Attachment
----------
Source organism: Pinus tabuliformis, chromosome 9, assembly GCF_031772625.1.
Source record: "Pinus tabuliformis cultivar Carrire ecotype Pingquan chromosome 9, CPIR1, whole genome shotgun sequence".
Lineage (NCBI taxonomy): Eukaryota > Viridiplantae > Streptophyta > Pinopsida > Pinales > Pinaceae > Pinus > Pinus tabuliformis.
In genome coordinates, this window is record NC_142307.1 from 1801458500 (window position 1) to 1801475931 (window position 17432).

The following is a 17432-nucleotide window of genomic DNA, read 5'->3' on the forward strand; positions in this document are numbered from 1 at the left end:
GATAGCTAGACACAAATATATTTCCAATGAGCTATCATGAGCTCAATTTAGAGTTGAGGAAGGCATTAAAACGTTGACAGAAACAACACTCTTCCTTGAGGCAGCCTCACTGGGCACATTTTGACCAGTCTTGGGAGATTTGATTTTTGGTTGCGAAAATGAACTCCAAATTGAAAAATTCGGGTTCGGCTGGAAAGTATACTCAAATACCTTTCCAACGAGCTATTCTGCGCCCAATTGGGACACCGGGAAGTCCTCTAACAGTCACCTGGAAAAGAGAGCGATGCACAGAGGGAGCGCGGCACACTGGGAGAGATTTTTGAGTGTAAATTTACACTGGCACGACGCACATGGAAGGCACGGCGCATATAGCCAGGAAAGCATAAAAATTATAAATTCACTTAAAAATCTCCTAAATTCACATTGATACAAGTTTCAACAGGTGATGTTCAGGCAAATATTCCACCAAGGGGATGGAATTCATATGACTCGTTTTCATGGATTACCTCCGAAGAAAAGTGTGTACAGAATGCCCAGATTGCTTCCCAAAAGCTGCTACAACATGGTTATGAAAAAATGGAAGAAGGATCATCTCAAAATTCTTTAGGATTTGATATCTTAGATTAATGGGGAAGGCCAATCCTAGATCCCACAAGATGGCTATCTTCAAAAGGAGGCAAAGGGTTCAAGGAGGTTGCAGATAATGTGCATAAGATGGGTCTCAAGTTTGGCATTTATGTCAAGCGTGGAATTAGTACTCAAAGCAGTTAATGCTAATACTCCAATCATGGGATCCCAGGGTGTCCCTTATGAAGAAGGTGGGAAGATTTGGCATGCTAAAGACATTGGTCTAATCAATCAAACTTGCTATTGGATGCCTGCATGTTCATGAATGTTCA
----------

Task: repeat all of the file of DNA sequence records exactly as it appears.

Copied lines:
Source organism: Pinus tabuliformis, chromosome 9, assembly GCF_031772625.1.
Source record: "Pinus tabuliformis cultivar Carrire ecotype Pingquan chromosome 9, CPIR1, whole genome shotgun sequence".
Lineage (NCBI taxonomy): Eukaryota > Viridiplantae > Streptophyta > Pinopsida > Pinales > Pinaceae > Pinus > Pinus tabuliformis.
In genome coordinates, this window is record NC_142307.1 from 1801458500 (window position 1) to 1801475931 (window position 17432).

The following is a 17432-nucleotide window of genomic DNA, read 5'->3' on the forward strand; positions in this document are numbered from 1 at the left end:
GATAGCTAGACACAAATATATTTCCAATGAGCTATCATGAGCTCAATTTAGAGTTGAGGAAGGCATTAAAACGTTGACAGAAACAACACTCTTCCTTGAGGCAGCCTCACTGGGCACATTTTGACCAGTCTTGGGAGATTTGATTTTTGGTTGCGAAAATGAACTCCAAATTGAAAAATTCGGGTTCGGCTGGAAAGTATACTCAAATACCTTTCCAACGAGCTATTCTGCGCCCAATTGGGACACCGGGAAGTCCTCTAACAGTCACCTGGAAAAGAGAGCGATGCACAGAGGGAGCGCGGCACACTGGGAGAGATTTTTGAGTGTAAATTTACACTGGCACGACGCACATGGAAGGCACGGCGCATATAGCCAGGAAAGCATAAAAATTATAAATTCACTTAAAAATCTCCTAAATTCACATTGATACAAGTTTCAACAGGTGATGTTCAGGCAAATATTCCACCAAGGGGATGGAATTCATATGACTCGTTTTCATGGATTACCTCCGAAGAAAAGTGTGTACAGAATGCCCAGATTGCTTCCCAAAAGCTGCTACAACATGGTTATGAAAAAATGGAAGAAGGATCATCTCAAAATTCTTTAGGATTTGATATCTTAGATTAATGGGGAAGGCCAATCCTAGATCCCACAAGATGGCTATCTTCAAAAGGAGGCAAAGGGTTCAAGGAGGTTGCAGATAATGTGCATAAGATGGGTCTCAAGTTTGGCATTTATGTCAAGCGTGGAATTAGTACTCAAAGCAGTTAATGCTAATACTCCAATCATGGGATCCCAGGGTGTCCCTTATGAAGAAGGTGGGAAGATTTGGCATGCTAAAGACATTGGTCTAATCAATCAAACTTGCTATTGGATGCCTGCATGTTCATGAATGTTCA